Primates are a broad order of mammals ranging from typical size such as Madame Berthe’s mouse lemur weighing as little as 30 grams to the Eastern Gorilla weighing up to and over 200 kilograms. Primates are found in a range of habitats throughout Central and South America, Africa and Asia.
Viet Nam is home to 24 species of primate, half of which are endemic to our region. But sadly, most of them are now threatened with extinction.
Cat Ba Langur (Trachypithecus poliocephalus)
The Cat Ba langur is only found on Cat Ba island, Hai Phong, off the north-east coast of Viet Nam. It has the smallest distribution of any langur species in the world. The species is considered critically endangered by The International Union for Conservation of Nature (IUCN) since 2000. As of 2006 the estimated population was 64 individuals.
Con Dao Long-tailed Macaque (Macaca fascicularis condorensis)
Whilst there are varied species of long-tailed macaques in Viet Nam and around the world, this Vietnamese endemic species is limited to the Con Dao archipelago, Ba Ria Vung Tau off the south east coast of Viet Nam. The species is considered vulnerable by the IUCN since 2001. The estimated population was about 2000 individuals over the world.
Delacour’s Langur (Trachypithecus delacouri)The Delacour’s langur is found in the Northern provinces of Ninh Binh, Ha Nam, Hoa Binh, Thanh Hoa, and Ha Tay. The species is considered critically endangered by the IUCN since 2003. The species population has been declining and it is estimated that about 200 individuals remain in the wild over the world.
Eastern Black Crested Gibbon (Nomascus nasutus)
The Eastern black gibbon is found in a small area in north-east Viet Nam close to the Chinese border, where it is restricted to the Phong Nam-Ngoc Khe Mountains, Trung Khanh District, northern Cao Bang province, and adjacent forest in Jingxi County, Guangxi. It is possibly still extant in neighbouring Hoa Binh province, Viet Nam, as well, and in 2002 it was additionally reported from Kim Hy forest in Bac Kan province. The species is considered critically endangered by the IUCN since 2003. The estimated population is about 130 individuals over the world.
Grey-shanked Douc Langur (Pygathrix cinerea)
The Grey-shanked douc langur is found in the provinces of Quang Nam, Quang Ngai, Binh Dinh, Kon Tum, and Gia Lai in central Viet Nam. The species is considered critically endangered by the IUCN since 2001. The estimated population in 2004 was between 550-700 individuals, declining at a rate of over 80% of the total population over the world.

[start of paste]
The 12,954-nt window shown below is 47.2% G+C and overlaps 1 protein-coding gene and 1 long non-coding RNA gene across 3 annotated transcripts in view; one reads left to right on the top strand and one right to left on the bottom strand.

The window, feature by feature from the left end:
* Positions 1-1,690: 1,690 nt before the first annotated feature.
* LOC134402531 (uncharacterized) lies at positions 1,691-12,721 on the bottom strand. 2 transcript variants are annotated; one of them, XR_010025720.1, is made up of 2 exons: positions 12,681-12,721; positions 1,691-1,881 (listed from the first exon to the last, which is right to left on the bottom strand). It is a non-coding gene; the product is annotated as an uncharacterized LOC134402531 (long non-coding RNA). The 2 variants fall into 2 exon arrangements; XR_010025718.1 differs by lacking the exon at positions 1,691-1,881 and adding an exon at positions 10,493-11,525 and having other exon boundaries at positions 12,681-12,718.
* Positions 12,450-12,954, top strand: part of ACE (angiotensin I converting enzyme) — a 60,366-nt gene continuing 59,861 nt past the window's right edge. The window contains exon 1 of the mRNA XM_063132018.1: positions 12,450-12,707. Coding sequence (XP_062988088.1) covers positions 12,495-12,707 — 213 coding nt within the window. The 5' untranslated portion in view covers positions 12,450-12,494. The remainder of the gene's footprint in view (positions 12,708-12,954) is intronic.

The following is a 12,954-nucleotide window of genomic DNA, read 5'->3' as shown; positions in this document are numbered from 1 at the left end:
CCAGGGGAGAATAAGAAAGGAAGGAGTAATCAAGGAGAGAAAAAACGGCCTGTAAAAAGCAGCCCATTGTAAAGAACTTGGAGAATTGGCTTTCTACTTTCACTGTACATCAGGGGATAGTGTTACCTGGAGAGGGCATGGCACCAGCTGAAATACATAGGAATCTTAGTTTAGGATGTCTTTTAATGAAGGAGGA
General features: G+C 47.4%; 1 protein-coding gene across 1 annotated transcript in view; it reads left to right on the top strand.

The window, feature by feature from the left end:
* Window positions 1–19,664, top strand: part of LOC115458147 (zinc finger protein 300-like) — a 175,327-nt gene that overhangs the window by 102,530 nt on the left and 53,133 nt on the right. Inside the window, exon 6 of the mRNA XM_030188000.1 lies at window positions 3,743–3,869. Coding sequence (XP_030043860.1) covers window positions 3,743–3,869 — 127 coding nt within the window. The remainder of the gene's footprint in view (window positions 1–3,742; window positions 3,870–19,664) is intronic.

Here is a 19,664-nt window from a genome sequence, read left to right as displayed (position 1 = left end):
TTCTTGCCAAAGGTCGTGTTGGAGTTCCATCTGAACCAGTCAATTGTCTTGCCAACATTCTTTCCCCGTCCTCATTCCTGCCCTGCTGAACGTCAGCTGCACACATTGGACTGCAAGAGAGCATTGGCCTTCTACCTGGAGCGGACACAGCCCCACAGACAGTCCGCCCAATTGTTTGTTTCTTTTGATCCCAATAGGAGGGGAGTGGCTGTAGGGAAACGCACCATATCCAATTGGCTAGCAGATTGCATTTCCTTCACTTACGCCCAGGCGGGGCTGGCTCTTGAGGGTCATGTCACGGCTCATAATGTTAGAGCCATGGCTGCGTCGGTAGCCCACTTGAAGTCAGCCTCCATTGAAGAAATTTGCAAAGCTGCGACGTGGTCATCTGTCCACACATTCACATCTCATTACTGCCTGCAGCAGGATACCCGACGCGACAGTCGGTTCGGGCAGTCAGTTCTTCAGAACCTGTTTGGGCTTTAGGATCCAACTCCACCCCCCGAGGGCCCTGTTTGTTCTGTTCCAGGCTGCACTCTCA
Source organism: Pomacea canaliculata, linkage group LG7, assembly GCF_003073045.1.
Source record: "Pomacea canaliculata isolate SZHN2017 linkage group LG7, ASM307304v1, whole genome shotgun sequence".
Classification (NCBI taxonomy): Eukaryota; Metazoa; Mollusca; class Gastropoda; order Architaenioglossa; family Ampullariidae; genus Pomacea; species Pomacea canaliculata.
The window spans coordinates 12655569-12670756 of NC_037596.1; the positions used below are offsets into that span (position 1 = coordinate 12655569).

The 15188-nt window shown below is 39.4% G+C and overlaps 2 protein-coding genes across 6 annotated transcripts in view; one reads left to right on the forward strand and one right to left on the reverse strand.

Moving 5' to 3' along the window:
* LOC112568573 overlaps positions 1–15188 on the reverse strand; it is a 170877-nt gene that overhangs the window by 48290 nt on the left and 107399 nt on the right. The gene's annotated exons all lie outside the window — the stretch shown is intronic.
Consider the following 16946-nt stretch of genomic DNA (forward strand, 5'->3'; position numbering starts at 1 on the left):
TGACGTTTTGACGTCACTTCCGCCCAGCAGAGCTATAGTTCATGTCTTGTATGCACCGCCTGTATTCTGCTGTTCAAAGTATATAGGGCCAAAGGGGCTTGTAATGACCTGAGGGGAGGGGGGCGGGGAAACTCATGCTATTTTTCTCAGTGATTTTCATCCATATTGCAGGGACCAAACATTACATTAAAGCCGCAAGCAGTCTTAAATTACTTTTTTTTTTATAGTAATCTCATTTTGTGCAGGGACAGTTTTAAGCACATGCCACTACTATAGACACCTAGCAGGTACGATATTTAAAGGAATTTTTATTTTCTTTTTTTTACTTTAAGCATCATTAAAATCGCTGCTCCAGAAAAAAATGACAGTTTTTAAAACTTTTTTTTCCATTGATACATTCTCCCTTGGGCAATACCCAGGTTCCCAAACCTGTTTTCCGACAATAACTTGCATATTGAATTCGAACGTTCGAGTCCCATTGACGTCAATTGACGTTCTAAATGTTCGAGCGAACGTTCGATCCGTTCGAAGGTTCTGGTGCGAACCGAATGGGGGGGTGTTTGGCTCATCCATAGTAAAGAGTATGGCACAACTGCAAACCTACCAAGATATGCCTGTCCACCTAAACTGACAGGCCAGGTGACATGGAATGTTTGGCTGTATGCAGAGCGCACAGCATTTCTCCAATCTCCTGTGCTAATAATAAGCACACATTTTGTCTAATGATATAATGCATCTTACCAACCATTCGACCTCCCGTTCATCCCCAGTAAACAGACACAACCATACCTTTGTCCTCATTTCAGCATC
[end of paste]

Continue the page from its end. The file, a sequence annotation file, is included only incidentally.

Tonkin Snub-nosed Monkey (Rhinopithecus avunculus)
Although populations used to be widespread throughout the north of Viet Nam, the Tonkin snub-nosed monkey is now limited to Tuyen Quang, Bac Kan and Ha Giang and Thai Nguyen. The species is considered critically endangered by the IUCN since 1996 . The estimated population in Viet Nam is about 250 individuals.
All species of primate in Viet Nam are threatened by illegal hunting and habitat destruction. Despite all species being protected by wildlife protection law, the capture of primates is ongoing and has played a major role in the critical decline of Viet Nam’s endemic species.
Primates are hunted mostly for their use in traditional medicine and for the bushmeat trade, however they are also subject to poaching for the international pet trade. The uniqueness of many of the Vietnamese species attracts a broad range of markets.
What are we doing?
WCS Viet Nam works with the Vietnamese government agencies to build capacity and inform policy which enables effective oversight of wildlife trade activities. We conduct research on crime syndicates, locations of illegal wildlife sale/production, smuggling routes which can help local law enforcement agencies with their investigations and arrests.
We work closely with law enforcement agencies at national and local level including police and ranger and provide them technical assistance such as intelligence, species identification, legal advices to target to high-level criminal network on ivory trade.
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Ong, P. & Richardson, M. 2008. Macaca fascicularis ssp. condorensis. The IUCN Red List of Threatened Species 2008. www.iucnredlist.org. Downloaded on 07 July 2017.
Nadler, T., Xuan Canh, L., Ngoc Thanh, V. & Khac Quyet, L. 2008. Trachypithecus delacouri. The IUCN Red List of Threatened Species 2008: e.T22043A9350654. www.iucnredlist.org. Downloaded on 07 July 2017.
Bleisch, B. & Geissmann, T. 2008. Nomascus nasutus. The IUCN Red List of Threatened Species 2008: e.T41642A10526189. www.iucnredlist.org. Downloaded on 07 July 2017.
Ngoc Thanh, V., Lippold, L., Nadler, T. & Timmins, R.J. 2008. Pygathrix cinerea. The IUCN Red List of Threatened Species 2008: e.T39827A10273229. www.iucnredlist.org. Downloaded on 07 July 2017.
Xuan Canh, L., Khac Quyet, L., Thanh Hai, D. & Boonratana, R. 2008. Rhinopithecus avunculus. The IUCN Red List of Threatened Species 2008: e.T19594A8984679. www.iucnredlist.org. Downloaded on 07 July 2017.
Nadler, T., Vu Ngoc, T., and Streicher U. (2007). Conservation status of Vietnamese primates. Vietnamese Journal of Primatology. 1, 7-26.
Ha Thanh Long. 2004. Distribution and status of grey-shanked douc langur (Pygthrix cinerea) in Vietnam. In: T. Nadler, U. Streicher and Ha Thang Long (eds), Conservation of primates in Vietnam, pp. 52-57. Frankfurt Zoological Society, Hanoi, Vietnam.
Eames, J. C., Nguyen, T. V., & Le, Q. K. (2016). Edge of Extinction. The conservation of Vietnam's threatened primates. HCMC: Itaxa Company.